The Privatization of Space
For those who haven’t been paying attention, the US approach to space flight has gone through some drastic changes in the last decade, with a notable trend toward privatization. The intent of this post is to briefly explore background and implications from an outsider’s perspective.
In the earliest days of space exploration, the initiative was a national imperative as part of race to remain competitive with our friends from the Cold War. At this time we probably only had hints of the full extent of what space flight would enable — things like communications, the global positioning system, and high altitude mapping and photography to name a few.
This all came to a head when President Kennedy announced the mission to put a man on the moon, an achievement that was incredible not only for the technical limitations of the time but also for the pace at which it was accomplished.
Eventually the types of missions changed from exploration and demonstration purposes to those slightly more mundane. With the advent of the shuttle program, NASA entered the business of basically long distance freight haulers (albeit slightly more complicated than that), thus having to balance a few very different imperatives: that of reliable space transportation, exploration, and advancing scientific progress.
Over time the number of nation state actors active in the arena increased as well, and so in order to keep balance between competition and cooperation initiatives like the International Space Station were rolled out.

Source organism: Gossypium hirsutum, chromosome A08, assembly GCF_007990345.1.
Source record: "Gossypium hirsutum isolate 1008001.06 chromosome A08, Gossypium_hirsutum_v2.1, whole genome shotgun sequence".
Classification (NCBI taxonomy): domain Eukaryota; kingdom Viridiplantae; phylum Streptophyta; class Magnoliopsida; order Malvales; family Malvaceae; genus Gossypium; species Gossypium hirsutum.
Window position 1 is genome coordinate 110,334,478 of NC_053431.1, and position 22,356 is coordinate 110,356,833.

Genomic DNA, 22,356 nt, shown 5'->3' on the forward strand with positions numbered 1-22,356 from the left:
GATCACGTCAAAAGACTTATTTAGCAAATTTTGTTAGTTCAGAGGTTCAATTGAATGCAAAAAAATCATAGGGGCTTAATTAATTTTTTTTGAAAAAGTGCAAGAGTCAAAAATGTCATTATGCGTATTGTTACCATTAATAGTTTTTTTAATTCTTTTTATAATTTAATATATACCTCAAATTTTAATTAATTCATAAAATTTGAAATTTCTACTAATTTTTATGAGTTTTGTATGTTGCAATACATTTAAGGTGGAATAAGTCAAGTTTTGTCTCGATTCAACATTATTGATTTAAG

The trends toward privatization in the space economy is a more recent development, and probably a positive one for purposes of balancing reliability with cost effectiveness. A public initiative may have some advantages in development of new technologies and expanding horizons such as lifted budget and profit constraints, but as the business of space transport has transitioned to one more mature and with more repetitive challenges, it does make sense to introduce some competition to ensure best practices are in use. As consumer technologies have caught up to those previously only available to nation states, this further opened the door to private companies’ participation.
Going forward, finding the right balance between public and private participation will be the next challenge. I would argue that the allocation of scope between these silos should be a function of both mission type and extent of automation in use. My expectation is that we are entering a period of increased replacement of manned space travel with automated systems. The benefits of unmanned space flight are many, including volume and weight considerations for launch, elimination of a host of life support challenges, and those health considerations that crop up for longer missions, with the benefits of manned space travel slowly being eroded as artificial intelligence systems become more capable. Those advantages are further eroded when you consider the possibility of manned intelligence taking place remotely as would be available in practically real time to those in near earth orbit.
Eventually we will reach a point where the automated systems advance far enough that the primary benefit of manned space flight will be those more noble callings of interplanetary colonization. It is this particular scope that I believe is most suited to remain fully managed in the public sphere, ideally following a multinational collaborative approach as was achieved with the International Space Station.
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